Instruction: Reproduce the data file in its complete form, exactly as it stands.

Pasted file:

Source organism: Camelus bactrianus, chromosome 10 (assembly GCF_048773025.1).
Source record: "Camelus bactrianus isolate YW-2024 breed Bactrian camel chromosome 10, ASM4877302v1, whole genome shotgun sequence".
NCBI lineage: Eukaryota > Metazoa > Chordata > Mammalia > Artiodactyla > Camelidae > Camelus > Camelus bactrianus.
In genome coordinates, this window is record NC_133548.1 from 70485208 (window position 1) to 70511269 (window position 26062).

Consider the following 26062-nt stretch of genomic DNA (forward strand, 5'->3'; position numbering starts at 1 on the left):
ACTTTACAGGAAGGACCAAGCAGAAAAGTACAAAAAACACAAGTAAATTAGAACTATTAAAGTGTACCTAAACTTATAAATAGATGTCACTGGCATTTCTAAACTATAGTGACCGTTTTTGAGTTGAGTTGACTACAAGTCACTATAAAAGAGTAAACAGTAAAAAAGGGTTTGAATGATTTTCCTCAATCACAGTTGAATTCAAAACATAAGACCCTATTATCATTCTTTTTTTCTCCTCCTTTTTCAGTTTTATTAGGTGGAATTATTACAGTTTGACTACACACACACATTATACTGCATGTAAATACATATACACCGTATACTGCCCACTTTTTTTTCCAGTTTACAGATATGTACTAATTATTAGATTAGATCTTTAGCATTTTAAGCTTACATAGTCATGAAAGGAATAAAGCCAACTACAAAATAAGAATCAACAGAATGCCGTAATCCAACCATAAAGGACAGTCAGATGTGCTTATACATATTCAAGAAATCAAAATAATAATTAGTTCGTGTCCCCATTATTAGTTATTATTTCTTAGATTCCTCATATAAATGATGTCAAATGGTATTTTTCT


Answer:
Source organism: Camelus bactrianus, chromosome 10 (assembly GCF_048773025.1).
Source record: "Camelus bactrianus isolate YW-2024 breed Bactrian camel chromosome 10, ASM4877302v1, whole genome shotgun sequence".
NCBI lineage: Eukaryota > Metazoa > Chordata > Mammalia > Artiodactyla > Camelidae > Camelus > Camelus bactrianus.
In genome coordinates, this window is record NC_133548.1 from 70485208 (window position 1) to 70511269 (window position 26062).

Consider the following 26062-nt stretch of genomic DNA (forward strand, 5'->3'; position numbering starts at 1 on the left):
ACTTTACAGGAAGGACCAAGCAGAAAAGTACAAAAAACACAAGTAAATTAGAACTATTAAAGTGTACCTAAACTTATAAATAGATGTCACTGGCATTTCTAAACTATAGTGACCGTTTTTGAGTTGAGTTGACTACAAGTCACTATAAAAGAGTAAACAGTAAAAAAGGGTTTGAATGATTTTCCTCAATCACAGTTGAATTCAAAACATAAGACCCTATTATCATTCTTTTTTTCTCCTCCTTTTTCAGTTTTATTAGGTGGAATTATTACAGTTTGACTACACACACACATTATACTGCATGTAAATACATATACACCGTATACTGCCCACTTTTTTTTCCAGTTTACAGATATGTACTAATTATTAGATTAGATCTTTAGCATTTTAAGCTTACATAGTCATGAAAGGAATAAAGCCAACTACAAAATAAGAATCAACAGAATGCCGTAATCCAACCATAAAGGACAGTCAGATGTGCTTATACATATTCAAGAAATCAAAATAATAATTAGTTCGTGTCCCCATTATTAGTTATTATTTCTTAGATTCCTCATATAAATGATGTCAAATGGTATTTTTCT